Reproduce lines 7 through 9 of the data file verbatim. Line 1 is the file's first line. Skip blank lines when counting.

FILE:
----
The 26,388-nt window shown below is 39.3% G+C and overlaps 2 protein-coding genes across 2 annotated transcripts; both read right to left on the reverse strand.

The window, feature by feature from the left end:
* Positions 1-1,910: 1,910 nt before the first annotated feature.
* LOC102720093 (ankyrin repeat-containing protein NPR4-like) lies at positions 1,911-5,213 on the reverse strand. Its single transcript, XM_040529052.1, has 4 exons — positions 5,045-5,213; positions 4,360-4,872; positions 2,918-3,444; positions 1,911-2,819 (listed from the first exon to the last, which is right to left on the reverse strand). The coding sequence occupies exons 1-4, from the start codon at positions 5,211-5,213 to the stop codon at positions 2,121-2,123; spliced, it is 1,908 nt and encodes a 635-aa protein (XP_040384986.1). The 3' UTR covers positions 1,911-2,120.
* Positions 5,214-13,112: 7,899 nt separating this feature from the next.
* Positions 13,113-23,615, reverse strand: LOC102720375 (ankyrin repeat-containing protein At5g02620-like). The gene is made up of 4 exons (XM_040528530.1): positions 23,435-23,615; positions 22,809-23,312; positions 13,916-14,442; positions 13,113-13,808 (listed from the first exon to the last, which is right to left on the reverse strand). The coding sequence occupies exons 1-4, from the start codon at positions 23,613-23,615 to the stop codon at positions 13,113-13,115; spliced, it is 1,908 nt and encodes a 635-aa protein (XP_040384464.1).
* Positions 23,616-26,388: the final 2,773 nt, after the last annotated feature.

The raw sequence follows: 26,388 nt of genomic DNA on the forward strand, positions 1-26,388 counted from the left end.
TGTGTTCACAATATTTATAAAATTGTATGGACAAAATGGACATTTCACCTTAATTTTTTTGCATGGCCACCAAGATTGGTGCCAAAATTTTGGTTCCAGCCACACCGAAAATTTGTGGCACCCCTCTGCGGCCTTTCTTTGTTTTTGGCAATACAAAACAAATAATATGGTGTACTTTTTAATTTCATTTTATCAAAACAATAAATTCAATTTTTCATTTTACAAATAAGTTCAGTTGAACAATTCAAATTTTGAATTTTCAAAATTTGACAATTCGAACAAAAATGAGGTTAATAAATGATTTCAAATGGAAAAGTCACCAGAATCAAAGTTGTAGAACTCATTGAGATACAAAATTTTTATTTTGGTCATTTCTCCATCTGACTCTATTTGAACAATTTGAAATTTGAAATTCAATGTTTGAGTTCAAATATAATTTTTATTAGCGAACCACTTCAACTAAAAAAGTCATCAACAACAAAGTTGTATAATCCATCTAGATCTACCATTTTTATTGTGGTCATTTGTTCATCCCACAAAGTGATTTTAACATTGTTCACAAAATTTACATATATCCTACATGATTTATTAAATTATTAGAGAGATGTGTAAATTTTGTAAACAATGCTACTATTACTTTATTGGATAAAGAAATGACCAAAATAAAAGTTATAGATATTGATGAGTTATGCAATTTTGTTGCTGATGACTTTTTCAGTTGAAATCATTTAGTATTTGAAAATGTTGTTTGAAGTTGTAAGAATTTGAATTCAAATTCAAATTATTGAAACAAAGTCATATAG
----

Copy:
* Positions 23,616-26,388: the final 2,773 nt, after the last annotated feature.

The raw sequence follows: 26,388 nt of genomic DNA on the forward strand, positions 1-26,388 counted from the left end.
TGTGTTCACAATATTTATAAAATTGTATGGACAAAATGGACATTTCACCTTAATTTTTTTGCATGGCCACCAAGATTGGTGCCAAAATTTTGGTTCCAGCCACACCGAAAATTTGTGGCACCCCTCTGCGGCCTTTCTTTGTTTTTGGCAATACAAAACAAATAATATGGTGTACTTTTTAATTTCATTTTATCAAAACAATAAATTCAATTTTTCATTTTACAAATAAGTTCAGTTGAACAATTCAAATTTTGAATTTTCAAAATTTGACAATTCGAACAAAAATGAGGTTAATAAATGATTTCAAATGGAAAAGTCACCAGAATCAAAGTTGTAGAACTCATTGAGATACAAAATTTTTATTTTGGTCATTTCTCCATCTGACTCTATTTGAACAATTTGAAATTTGAAATTCAATGTTTGAGTTCAAATATAATTTTTATTAGCGAACCACTTCAACTAAAAAAGTCATCAACAACAAAGTTGTATAATCCATCTAGATCTACCATTTTTATTGTGGTCATTTGTTCATCCCACAAAGTGATTTTAACATTGTTCACAAAATTTACATATATCCTACATGATTTATTAAATTATTAGAGAGATGTGTAAATTTTGTAAACAATGCTACTATTACTTTATTGGATAAAGAAATGACCAAAATAAAAGTTATAGATATTGATGAGTTATGCAATTTTGTTGCTGATGACTTTTTCAGTTGAAATCATTTAGTATTTGAAAATGTTGTTTGAAGTTGTAAGAATTTGAATTCAAATTCAAATTATTGAAACAAAGTCATATAG